Orthopedics- Upper extremity #5 discussionPosted on: April 29, 2019, by : Jennifer Chapman
Jennifer Chapman, MD Children’s National Medical Center
Case of a 5yo girl who fell and has forearm pain.
Respondents: 5 PEM fellows, 1 Associate, 9 faculty, 2 not categorized
Diagnosis options: (17 respondents)
- Proximal ulnar fracture 6%
- Elbow effusion Type 1 SCFx 0
- Radial neck fracture with elbow effusion 23%
- Forearm fracture with elbow dislocation 6%
- Deformity of ulna with wrist dislocation 41%
- Normal 6%
- Other, describe: radial head dislocation 18% partial credit!
Diagnosis: this was initially read as normal. There is a plastic deformity of the ulna with dislocation of the proximal radius, a combination called a Monteggia fracture.
Our Orthopedic colleague responds:
1. The do-not-miss injury is the radial head dislocation. A good lateral view of the elbow or forearm is needed to know that the elbow is correctly aligned. There are 2 alignments systematically reviewed when looking at a lateral forearm or elbow radiograph:
i) The first is that the long axis of the radius always points to the capitellum, no matter what age (and actually no matter what view). On a good lateral view, the anterior humeral line should intersect the capitellum in the middle to anterior third. Malalignment indicates a radial head and/or a frank elbow dislocation.
ii) The second alignment is that the anterior humeral line should intersect the capitellum in the middle third. Malalignment helps in the diagnosis of type 2 and 3 supracondylar fractures.
In the fracture case, the radius points above (or ‘volar’ to) the capitellum, leading to the diagnosis of a radial dislocation that must be reduced.
2. When reviewing a radiograph, how does one know that the lateral view is adequate? Look for these 3 findings:
– you can see the radiocapitellar space and the ulnohumeral space well;
– the anterior cortex of the distal humeral shaft is a straight line down (not curved) until it terminates at the condyles.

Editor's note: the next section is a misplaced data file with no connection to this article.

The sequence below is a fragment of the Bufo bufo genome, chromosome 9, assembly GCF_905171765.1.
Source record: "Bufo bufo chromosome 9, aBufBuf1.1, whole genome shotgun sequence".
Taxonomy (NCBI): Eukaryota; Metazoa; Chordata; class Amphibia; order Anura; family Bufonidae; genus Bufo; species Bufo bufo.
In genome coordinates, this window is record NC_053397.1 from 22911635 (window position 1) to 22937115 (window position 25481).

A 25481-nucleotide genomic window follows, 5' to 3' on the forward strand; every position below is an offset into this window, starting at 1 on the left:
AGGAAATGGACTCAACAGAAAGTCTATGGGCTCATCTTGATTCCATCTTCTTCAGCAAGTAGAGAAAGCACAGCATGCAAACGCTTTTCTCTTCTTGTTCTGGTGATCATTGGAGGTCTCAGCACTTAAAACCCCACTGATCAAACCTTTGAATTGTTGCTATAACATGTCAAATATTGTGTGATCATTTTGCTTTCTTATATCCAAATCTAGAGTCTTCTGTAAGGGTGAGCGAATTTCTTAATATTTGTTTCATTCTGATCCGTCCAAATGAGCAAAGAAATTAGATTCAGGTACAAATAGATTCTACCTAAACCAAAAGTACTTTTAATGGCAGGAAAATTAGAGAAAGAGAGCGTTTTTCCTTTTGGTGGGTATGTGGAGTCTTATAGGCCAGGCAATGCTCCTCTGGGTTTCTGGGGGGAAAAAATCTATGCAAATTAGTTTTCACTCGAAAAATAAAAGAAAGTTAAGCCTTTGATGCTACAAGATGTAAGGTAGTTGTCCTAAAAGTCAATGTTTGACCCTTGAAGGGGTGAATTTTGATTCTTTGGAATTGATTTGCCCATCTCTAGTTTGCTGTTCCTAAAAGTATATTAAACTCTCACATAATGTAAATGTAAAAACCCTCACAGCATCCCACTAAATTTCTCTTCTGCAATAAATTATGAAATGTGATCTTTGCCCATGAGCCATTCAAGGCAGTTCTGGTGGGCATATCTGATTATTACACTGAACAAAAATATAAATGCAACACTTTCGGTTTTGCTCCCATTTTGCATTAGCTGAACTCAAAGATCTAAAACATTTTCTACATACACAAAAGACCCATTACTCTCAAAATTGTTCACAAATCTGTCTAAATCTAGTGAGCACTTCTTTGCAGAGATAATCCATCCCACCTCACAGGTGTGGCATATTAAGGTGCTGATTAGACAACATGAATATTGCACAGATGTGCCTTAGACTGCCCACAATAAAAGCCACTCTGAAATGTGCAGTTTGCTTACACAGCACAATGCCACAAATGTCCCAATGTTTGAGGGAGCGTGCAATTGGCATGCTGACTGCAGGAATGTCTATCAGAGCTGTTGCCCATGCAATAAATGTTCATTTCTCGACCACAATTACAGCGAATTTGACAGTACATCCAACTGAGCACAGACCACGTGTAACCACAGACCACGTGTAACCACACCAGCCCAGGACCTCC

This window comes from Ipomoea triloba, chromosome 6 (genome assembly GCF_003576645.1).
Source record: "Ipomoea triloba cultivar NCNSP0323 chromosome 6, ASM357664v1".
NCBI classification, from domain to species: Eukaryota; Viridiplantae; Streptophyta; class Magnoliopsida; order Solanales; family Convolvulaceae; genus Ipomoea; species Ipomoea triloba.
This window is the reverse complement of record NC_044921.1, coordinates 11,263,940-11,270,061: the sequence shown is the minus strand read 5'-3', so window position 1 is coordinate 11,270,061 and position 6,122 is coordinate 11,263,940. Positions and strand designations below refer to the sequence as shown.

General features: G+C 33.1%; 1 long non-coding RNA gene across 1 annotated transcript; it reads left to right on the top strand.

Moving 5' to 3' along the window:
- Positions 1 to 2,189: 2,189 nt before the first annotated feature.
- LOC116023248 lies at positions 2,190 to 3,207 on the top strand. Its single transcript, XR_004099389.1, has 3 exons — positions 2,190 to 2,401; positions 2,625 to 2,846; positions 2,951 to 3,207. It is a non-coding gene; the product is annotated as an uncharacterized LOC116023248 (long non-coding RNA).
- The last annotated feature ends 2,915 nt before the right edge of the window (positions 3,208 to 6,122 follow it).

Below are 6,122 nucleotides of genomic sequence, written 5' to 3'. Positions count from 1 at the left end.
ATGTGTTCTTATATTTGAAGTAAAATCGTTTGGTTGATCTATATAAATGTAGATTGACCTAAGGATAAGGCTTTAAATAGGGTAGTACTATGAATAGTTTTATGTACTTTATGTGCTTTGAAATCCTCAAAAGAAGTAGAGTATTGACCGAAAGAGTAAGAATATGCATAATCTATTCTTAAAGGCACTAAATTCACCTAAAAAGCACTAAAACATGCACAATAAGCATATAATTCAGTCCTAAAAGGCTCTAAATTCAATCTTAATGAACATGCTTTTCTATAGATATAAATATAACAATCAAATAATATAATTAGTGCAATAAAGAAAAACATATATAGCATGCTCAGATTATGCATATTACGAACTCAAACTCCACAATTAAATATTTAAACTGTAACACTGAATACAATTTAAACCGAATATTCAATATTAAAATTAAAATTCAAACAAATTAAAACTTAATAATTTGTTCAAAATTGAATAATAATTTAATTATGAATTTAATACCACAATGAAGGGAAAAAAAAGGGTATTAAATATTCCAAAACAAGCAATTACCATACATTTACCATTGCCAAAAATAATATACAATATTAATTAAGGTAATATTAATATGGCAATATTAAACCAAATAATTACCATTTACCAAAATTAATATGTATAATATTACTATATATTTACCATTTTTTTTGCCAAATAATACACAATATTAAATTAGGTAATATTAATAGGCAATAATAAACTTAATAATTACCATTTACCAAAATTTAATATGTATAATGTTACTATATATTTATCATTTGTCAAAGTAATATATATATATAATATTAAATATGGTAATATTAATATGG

– the ‘hourglass’ of the distal humerus is apparent. The hourglass is made up of the outlines of 2 fossae (shallow depressions) of the distal humerus: the coronoid fossa in front and the olecranon fossa in the back of the bone:
Putting it together, look at this normal lateral elbow Xray to see these 3 findings:
3. The ulnar fracture is called a ‘plastic bowing deformity.’ This occurs primarily in the younger pediatric patient, in whom the flexible bone deforms with an axial load but then fails to spring back to its original position. Because there is actual deformity, this often needs to be corrected. In this case, manipulation is needed at the time that the radial head is reduced.
4. The combination of an ulnar fracture with a radial dislocation is called a Monteggia fracture. It is not common, but when seen, usually involves a transverse fracture of the proximal ulna. The key is to see the dislocation.
Red flags requiring Orthopedic consult in the ED:
1. This is not a fracture that can be splinted and followed up in several days. This should generate an orthopedic ED consultation as it can be associated with a posterior interosseous nerve palsy and delay in care can cause considerable morbidity, including loss of elbow motion and nerve injury.
Case 2: this is the Monteggia pattern: there is a proximal 1/3 ulnar fracture (oblique in this child), with a malalignment of the radial head and the capitellum, indicating a proximal radius dislocation.
Case 3: transverse fracture of the proximal ulna, with comminution and with a longitudinal component extending to the tip of the olecranon. The radius is in the correct position. So this is an isolated ulnar injury.
Case 4: fracture of the proximal ulna. The head of the radius seems to be well aligned. The arrow drawn along the long axis of the radial bone runs just superior, or volar, to the capitellum, indicating that there is, in fact, a radial dislocation. This is a Monteggia fracture.
Please share any points that remain unclear.